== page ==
• Structure of the type III secretion recognition protein YscU from Yersinia enterocolitica.

      Wiesand, Ulrich; Sorg, Isabel; Amstutz, Marlise; Wagner, Stefanie; van den Heuvel, Joop; Lührs, Thorsten; Cornelis, Guy R; Heinz, Dirk W; Division of Structural Biology, Helmholtz Centre for Infection Research (HZI), Inhoffenstrasse 7, 38124 Braunschweig, Germany. (2009-01-23)
      The inner-membrane protein YscU has an important role during the assembly of the Yersinia enterocolitica type III secretion injectisome. Its cytoplasmic domain (YscU(C)) recognizes translocators as individual substrates in the export hierarchy. Activation of YscU entails autocleavage at a conserved NPTH motif. Modification of this motif markedly changes the properties of YscU, including translocator export cessation and production of longer injectisome needles. We determined the crystal structures of the uncleaved variants N263A and N263D of YscU(C) at 2.05 A and 1.55 A resolution, respectively. The globular domain is found to consist of a central, mixed beta-sheet surrounded by alpha-helices. The NPTH motif forms a type II beta-turn connecting two beta-strands. NMR analysis of cleaved and uncleaved YscU(C) indicates that the global structure of the protein is retained in cleaved YscU(C). The structure of YscU(C) variant N263D reveals that wild type YscU(C) is poised for cleavage due to an optimal reaction geometry for nucleophilic attack of the scissile bond by the side chain of Asn263. In vivo analysis of N263Q and H266A/R314A YscU variants showed a phenotype that combines the absence of translocator secretion with normal needle-length control. Comparing the structure of YscU to those of related proteins reveals that the linker domain between the N-terminal transmembrane domain and the autocleavage domain can switch from an extended to a largely alpha-helical conformation, allowing for optimal positioning of the autocleavage domain during injectisome assembly.
    • Structure of the Yersinia enterocolitica type III secretion translocator chaperone SycD.

      Büttner, Carina R; Sorg, Isabel; Cornelis, Guy R; Heinz, Dirk W; Niemann, Hartmut H; Division of Structural Biology, Helmholtz Centre for Infection Research, Inhoffenstrasse 7, D-38124 Braunschweig, Germany. (2008-01-25)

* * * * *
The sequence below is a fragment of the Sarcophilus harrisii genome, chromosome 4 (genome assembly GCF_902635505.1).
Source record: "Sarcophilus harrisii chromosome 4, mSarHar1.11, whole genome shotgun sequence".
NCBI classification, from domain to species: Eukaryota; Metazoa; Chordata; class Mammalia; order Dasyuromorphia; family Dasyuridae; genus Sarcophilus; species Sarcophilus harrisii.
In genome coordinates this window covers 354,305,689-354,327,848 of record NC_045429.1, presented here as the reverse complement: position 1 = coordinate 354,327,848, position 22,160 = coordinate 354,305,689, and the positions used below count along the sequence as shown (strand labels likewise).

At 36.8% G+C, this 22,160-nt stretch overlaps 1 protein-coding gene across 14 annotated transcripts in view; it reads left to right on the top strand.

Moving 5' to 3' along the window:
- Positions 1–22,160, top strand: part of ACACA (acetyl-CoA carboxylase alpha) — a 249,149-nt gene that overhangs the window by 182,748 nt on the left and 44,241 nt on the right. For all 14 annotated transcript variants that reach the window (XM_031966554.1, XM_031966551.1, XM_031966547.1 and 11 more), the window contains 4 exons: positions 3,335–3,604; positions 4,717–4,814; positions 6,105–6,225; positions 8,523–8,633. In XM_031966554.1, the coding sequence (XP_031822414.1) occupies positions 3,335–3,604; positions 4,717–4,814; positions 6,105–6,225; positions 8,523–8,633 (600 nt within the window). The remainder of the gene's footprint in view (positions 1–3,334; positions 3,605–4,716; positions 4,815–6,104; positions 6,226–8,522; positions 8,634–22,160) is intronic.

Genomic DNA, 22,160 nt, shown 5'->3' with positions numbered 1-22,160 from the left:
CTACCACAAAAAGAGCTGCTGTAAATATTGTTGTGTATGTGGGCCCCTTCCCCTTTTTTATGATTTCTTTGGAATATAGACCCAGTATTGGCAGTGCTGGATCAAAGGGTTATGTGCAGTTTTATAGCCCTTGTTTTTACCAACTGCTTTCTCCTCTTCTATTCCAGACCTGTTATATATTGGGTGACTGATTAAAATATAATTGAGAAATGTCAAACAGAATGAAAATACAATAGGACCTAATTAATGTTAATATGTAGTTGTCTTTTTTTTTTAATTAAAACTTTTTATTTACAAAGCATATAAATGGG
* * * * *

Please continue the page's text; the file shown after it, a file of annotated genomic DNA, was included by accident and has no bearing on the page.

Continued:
Many Gram-negative bacteria use a type III secretion (T3S) system to directly inject effector molecules into eucaryotic cells in order to establish a symbiotic or pathogenic relationship with their host. The translocation of many T3S proteins requires specialized chaperones from the bacterial cytosol. SycD belongs to a class of T3S chaperones that assists the secretion of pore-forming translocators and, specifically chaperones the translocators YopB and YopD from enteropathogenic Yersinia enterocolitica. In addition, SycD is involved in the regulation of virulence factor biosynthesis and secretion. In this study, we present two crystal structures of Y. enterocolitica SycD at 1.95 and 2.6 A resolution, the first experimental structures of a T3S class II chaperone specific for translocators. The fold of SycD is entirely alpha-helical and reveals three tetratricopeptide repeat-like motifs that had been predicted from amino acid sequence. In both structures, SycD forms dimers utilizing residues from the first tetratricopeptide repeat motif. Using site-directed mutagenesis and size exclusion chromatography, we verified that SycD forms head-to-head homodimers in solution. Although in both structures, dimerization largely depends on the same residues, the two assemblies represent alternative dimers that exhibit different monomer orientations and overall shape. In these two distinct head-to-head dimers, both the concave and the convex surface of each monomer are accessible for interactions with the SycD binding partners YopB and YopD. A SycD variant carrying two point mutations in the dimerization interface is properly folded but defective in dimerization. Expression of this stable SycD monomer in Yersinia does not rescue the phenotype of a sycD null mutant, suggesting a physiological relevance of the dimerization interface.